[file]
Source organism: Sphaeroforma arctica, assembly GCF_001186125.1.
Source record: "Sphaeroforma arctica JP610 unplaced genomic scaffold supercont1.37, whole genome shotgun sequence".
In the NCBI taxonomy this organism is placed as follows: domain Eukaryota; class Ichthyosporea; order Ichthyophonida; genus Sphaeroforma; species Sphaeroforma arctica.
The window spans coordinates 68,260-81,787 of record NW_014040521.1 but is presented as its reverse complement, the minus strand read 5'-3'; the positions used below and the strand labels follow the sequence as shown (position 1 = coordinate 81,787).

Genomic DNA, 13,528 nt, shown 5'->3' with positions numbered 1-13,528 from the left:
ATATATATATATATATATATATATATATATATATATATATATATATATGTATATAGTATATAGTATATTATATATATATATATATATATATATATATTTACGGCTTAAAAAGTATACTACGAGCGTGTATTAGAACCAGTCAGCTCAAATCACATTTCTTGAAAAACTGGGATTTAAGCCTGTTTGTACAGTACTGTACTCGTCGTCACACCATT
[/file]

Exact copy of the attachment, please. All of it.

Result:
Source organism: Sphaeroforma arctica, assembly GCF_001186125.1.
Source record: "Sphaeroforma arctica JP610 unplaced genomic scaffold supercont1.37, whole genome shotgun sequence".
In the NCBI taxonomy this organism is placed as follows: domain Eukaryota; class Ichthyosporea; order Ichthyophonida; genus Sphaeroforma; species Sphaeroforma arctica.
The window spans coordinates 68,260-81,787 of record NW_014040521.1 but is presented as its reverse complement, the minus strand read 5'-3'; the positions used below and the strand labels follow the sequence as shown (position 1 = coordinate 81,787).

Genomic DNA, 13,528 nt, shown 5'->3' with positions numbered 1-13,528 from the left:
ATATATATATATATATATATATATATATATATATATATATATATATATGTATATAGTATATAGTATATTATATATATATATATATATATATATATATTTACGGCTTAAAAAGTATACTACGAGCGTGTATTAGAACCAGTCAGCTCAAATCACATTTCTTGAAAAACTGGGATTTAAGCCTGTTTGTACAGTACTGTACTCGTCGTCACACCATT